Thoughts from a reflective educator.
Last night I asked people for help with my presentation on Myths about Homework which I am presenting today at Skeptic Camp in Vancouver. Within 15 minutes, we had 20 Myths, within another 15 minutes we had a total of 26 myths about homework with one duplication. Thanks for your help, I've turned these myths into a presentation you can view below. I think that homework may still be something which has value, but which probably needs to take a much different form than what it looks like now. Here's the pretty plain version using Google Docs.
What was really neat about this experience was watching the ideas pour onto the page. I liked working with people, some of whom had other suggestions and ideas about how homework should be done. If your slide or work or idea didn't make it into this presentation it is because this presentation was about the myths of homework rather than the benefits. I'm sure if I had started a similar project on the benefits of homework I could have had as much participation and good ideas about how to best implement homework.
I've created a Prezi version which is the one I actually ended up using. It's missing some of the myths from above but would probably look a bit nicer when it's actually being used.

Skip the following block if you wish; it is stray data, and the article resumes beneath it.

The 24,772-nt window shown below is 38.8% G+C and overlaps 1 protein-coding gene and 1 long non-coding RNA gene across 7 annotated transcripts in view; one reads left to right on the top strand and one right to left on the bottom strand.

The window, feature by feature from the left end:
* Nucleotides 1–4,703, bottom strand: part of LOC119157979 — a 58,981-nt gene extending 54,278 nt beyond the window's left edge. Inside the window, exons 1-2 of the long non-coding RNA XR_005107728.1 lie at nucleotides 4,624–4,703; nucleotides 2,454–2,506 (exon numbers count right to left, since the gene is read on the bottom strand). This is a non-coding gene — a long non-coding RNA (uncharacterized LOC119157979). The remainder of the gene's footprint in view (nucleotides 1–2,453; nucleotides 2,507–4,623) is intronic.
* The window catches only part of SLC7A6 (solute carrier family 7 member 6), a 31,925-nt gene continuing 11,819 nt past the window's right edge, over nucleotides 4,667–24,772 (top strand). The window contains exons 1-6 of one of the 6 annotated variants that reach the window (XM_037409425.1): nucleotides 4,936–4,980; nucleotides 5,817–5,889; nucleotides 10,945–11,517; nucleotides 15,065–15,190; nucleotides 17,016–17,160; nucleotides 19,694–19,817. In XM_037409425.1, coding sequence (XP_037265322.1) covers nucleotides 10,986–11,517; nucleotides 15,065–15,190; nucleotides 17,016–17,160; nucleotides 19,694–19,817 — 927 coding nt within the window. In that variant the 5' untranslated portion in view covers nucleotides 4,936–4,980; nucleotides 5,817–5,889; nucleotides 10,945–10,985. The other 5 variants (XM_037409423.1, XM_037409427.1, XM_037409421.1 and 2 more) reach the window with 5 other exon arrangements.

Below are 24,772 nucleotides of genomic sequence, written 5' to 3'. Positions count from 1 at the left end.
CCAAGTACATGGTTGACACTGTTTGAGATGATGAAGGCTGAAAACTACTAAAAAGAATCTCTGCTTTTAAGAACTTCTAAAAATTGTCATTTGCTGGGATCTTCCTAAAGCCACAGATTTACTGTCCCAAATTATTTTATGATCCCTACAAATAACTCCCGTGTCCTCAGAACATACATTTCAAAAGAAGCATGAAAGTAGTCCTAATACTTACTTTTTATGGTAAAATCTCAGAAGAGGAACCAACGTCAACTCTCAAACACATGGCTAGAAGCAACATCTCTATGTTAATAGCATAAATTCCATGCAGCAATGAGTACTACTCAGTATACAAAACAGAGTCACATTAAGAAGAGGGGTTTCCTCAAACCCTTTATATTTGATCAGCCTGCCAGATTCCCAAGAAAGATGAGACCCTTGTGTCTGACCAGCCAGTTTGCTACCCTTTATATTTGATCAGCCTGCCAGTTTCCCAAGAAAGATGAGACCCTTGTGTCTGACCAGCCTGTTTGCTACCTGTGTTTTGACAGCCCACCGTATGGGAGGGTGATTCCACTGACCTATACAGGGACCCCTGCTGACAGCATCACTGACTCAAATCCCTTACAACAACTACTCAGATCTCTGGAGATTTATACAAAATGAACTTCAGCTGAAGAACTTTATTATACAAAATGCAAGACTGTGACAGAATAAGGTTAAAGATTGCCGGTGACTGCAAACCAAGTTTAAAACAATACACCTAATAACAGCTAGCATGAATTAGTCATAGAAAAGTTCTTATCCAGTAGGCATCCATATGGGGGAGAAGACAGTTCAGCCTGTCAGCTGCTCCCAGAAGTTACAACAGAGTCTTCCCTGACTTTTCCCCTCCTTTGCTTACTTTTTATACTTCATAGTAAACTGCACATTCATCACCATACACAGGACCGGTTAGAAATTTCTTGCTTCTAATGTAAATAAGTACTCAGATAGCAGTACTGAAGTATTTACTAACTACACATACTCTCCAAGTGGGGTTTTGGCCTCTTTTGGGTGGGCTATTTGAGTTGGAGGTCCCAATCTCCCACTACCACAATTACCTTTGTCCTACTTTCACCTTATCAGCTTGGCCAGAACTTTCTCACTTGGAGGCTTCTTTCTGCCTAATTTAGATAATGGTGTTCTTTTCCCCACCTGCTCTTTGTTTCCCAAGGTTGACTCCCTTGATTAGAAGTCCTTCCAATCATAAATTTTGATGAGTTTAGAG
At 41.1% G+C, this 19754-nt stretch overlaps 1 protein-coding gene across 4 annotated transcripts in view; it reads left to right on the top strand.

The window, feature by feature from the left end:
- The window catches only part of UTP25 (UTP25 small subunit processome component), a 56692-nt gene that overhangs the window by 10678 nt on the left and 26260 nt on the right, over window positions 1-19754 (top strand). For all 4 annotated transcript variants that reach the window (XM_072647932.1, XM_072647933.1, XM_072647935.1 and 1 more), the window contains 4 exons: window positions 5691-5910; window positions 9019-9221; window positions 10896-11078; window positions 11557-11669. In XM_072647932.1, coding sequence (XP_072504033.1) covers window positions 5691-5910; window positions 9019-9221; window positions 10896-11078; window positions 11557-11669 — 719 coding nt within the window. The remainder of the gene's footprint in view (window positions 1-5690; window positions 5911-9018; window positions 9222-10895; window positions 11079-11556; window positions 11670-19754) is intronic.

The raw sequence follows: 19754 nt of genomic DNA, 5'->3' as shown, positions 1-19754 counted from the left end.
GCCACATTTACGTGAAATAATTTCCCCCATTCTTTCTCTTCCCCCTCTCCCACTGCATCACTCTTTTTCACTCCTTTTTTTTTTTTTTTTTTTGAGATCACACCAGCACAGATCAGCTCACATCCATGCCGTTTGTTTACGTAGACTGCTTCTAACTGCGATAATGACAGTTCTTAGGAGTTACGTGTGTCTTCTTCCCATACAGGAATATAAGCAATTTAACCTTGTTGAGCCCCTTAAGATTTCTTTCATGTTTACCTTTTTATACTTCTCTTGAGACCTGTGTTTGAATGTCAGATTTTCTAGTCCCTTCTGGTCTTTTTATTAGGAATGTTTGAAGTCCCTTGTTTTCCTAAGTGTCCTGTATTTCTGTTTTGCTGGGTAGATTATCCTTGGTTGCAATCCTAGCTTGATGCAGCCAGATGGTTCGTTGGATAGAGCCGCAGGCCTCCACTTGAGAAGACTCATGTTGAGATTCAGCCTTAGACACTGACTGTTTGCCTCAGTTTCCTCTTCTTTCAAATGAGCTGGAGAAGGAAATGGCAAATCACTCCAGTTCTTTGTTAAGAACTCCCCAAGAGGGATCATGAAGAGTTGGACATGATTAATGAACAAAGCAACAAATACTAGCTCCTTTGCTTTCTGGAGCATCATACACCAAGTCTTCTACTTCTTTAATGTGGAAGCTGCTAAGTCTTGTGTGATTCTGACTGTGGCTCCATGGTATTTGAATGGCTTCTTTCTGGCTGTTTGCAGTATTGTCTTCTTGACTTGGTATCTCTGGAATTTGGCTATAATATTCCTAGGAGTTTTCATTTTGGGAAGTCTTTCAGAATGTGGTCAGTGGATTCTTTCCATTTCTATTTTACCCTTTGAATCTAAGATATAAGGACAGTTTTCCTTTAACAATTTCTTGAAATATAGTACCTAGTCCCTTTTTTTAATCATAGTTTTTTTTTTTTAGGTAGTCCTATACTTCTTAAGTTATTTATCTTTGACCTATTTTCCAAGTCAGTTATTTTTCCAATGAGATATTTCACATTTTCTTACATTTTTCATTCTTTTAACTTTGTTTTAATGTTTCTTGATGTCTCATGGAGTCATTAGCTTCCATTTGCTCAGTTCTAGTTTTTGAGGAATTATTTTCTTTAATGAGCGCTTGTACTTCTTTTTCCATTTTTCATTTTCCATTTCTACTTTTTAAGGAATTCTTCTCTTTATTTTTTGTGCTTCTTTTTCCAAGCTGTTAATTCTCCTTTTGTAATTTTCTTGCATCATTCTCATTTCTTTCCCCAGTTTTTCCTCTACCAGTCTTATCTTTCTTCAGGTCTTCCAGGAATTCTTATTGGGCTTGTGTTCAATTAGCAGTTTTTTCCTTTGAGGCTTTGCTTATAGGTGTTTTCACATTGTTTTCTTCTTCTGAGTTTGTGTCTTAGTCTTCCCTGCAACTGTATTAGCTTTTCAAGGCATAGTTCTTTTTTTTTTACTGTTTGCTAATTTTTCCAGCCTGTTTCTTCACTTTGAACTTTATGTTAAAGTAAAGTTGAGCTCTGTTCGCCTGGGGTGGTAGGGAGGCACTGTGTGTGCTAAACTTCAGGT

David is a mathematics teacher and a learning specialist for technology at Stratford Hall in Vancouver, BC. He has been teaching since 2002, and has worked in Brooklyn, London, and Bangkok before moving back to Canada. He has his Masters degree in Educational Technology from UBC, and is the co-author of a mathematics textbook. He has been published in ISTE's Leading and Learning, Educational Technology Solutions, The Software Developers Journal, The Bangkok Post and Edutopia. He blogs with the Cooperative Catalyst, and is the Assessment group facilitator for Edutopia. He has also helped organize the first Edcamp in Canada, and TEDxKIDS@BC.